I’m the first to admit Colombian food is not that flavoursome. If you put even a decent ajiaco or an authentic bandeja paisa against a tasty treat from, say, Thailand or India, you’re always going to have a loser on your hands. As cuisine goes, it can be a little bland.
Colombians are defensive about their food and I am defensive about Colombia, but you can’t win ‘em all. I roll my eyes when Colombian friends demolish patacones (deep fried plantains hammered into pudgy discs) and say “Mmmmmmm delicious”… Honestly, if you have to shower something in salt and slather it in ketchup before you can eat it, is it really delicious? It might be cheap, comforting, hot, homely, more-ish and satisfyingly bad for you, but delicious? Really?
I am not one to talk. I am British. And while my country gave the world amazing music, decent literature and an island that somehow contains both benefits and City Boys, we do not shine in the culinary stakes. Irritatingly, we have to hand that one to the French. Fish-and-chips is our equivalent of the ‘delicious’ patacon.
Now some stiff-upper-lippers like to blame the war and rationing for the victory of hot-and-hearty over flair-and-flavour in Britain’s kitchens, but I’ve never bought it. You only have to look at the United States. Place names and Protestantism were not the only traditions that jumped on board with the pilgrims – bland food went too and morphed into the form of burgers and hot dogs.
(I always dread the food in the US and my visit to Louisiana last week was no exception. I was amazed, therefore, to discover the delicious jambalayas and rich shrimp sauces until I remembered the French got there first. Fortunately, in this case)
Of course I’m being flippant. Both Britain and the US have benefited hugely from immigration. It’s no coincidence the humble curry was Britain’s favourite dish for years nor that we have a huge fondness for Chinese. Both cuisines have long since been Anglicised, though – just like tea, we’ve made them our own.
But I can hardly say I’ve missed British food – I’ve replaced greasy fry-ups with huevos pericos, arepa and hot chocolate. I’ve grudgingly given up the beef and yorkshires for bandeja paisa and, more importantly, I’ve lived on the everyday Colombian fare of grilled chicken, tiny cuts of beef, mounds of rice, kidney beans, salad and plantain for almost two years now.
What a difference it has made to my body.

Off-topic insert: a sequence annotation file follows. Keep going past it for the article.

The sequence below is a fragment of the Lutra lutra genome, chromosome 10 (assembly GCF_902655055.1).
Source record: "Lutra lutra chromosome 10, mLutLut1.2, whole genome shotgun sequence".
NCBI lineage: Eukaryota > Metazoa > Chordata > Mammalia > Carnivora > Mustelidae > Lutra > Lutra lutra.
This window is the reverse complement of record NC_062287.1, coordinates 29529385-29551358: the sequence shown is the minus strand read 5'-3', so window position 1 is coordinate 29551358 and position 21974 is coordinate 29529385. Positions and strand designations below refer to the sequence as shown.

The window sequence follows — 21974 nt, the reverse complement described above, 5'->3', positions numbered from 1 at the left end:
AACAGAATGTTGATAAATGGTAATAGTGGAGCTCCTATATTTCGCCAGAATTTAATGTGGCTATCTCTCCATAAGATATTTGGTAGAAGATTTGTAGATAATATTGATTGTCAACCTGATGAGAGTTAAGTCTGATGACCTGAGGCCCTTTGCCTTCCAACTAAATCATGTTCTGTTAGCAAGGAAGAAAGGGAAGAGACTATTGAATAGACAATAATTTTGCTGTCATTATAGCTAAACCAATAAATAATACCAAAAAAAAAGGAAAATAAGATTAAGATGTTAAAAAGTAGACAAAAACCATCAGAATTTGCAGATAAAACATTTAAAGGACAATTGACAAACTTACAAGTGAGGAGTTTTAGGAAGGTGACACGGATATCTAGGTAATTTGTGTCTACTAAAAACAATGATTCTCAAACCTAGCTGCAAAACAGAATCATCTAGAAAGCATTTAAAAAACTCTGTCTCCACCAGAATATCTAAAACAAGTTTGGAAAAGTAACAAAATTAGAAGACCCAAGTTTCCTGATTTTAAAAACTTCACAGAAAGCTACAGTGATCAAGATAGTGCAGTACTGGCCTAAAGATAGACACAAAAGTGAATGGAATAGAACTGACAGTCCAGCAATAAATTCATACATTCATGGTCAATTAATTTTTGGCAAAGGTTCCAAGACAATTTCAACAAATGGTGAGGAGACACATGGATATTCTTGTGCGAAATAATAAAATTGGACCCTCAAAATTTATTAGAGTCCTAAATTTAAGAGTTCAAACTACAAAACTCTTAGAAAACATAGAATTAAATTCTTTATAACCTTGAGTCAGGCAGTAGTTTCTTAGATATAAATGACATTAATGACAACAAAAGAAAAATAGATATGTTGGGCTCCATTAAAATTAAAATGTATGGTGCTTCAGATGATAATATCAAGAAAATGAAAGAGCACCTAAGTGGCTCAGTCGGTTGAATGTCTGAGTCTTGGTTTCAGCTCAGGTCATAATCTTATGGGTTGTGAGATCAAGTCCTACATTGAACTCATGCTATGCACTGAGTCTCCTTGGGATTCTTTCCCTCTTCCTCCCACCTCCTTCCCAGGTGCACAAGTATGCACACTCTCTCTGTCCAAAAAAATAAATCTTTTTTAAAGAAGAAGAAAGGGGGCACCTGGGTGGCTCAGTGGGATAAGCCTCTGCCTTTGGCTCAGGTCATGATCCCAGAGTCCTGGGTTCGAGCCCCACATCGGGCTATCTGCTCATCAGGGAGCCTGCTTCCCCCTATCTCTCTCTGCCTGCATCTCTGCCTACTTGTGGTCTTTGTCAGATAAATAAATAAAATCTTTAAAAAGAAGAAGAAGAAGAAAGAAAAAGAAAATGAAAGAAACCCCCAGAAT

At first, the gin-and-tonic and apple-crumble weight I shouldn’t have been carrying, simply disappeared. I don’t do any more exercise here – more dancing perhaps, less spinning – and they still have Dunkin’ Donuts. The only difference then, is the everyday food. I’ve started to wonder if I ever ate real food at all.
In Colombia, chicken looks like chicken. It can be a bit scrawny or slightly off colour and no two bits look the same. Just like chickens. Think about the uniform plumpness you see in Britain. Don’t you think that’s a bit weird?
The same goes for fruit and vegetables; tomatoes here are different sizes and colours, bananas can bend a multitude of ways and don’t get excited about the strawberries. I have a Colombian friend who swears he stopped living in the United States because he started having nightmares about the uniformity of fruit.
So I am slimmer and I think the US might be going the other way – based on my trip to the ironically-named Banana Republic at least. I tried on a size two dress in the Miami store, then collapsed in giggles as I asked the Peruvian assistant to grab me a size zero. No amount of rice and salsa could turn this 6ft sugar addict into a genuine size zero, which can only mean they are making the clothes there bigger. Terrible eh?
Still, it was probably why, despite the Louisiana loveliness, I came back desperate for real Colombian food and my dear boyfriend, now very used to hanging out at El Dorado airport, immediately swept me off to our local cafe for a 7,000 peso special – rice, beans, soup, chicken, the whole shebang.
The plates were huge and everything, as expected, was comfortingly familiar, but he couldn’t help noticing the envious glances I was sneaking at the plates of other diners.
“Are you alright?” he asked eventually. “What’s missing?”
“Oh nothing,” I replied grumpily.
“I was just really craving a patacon.”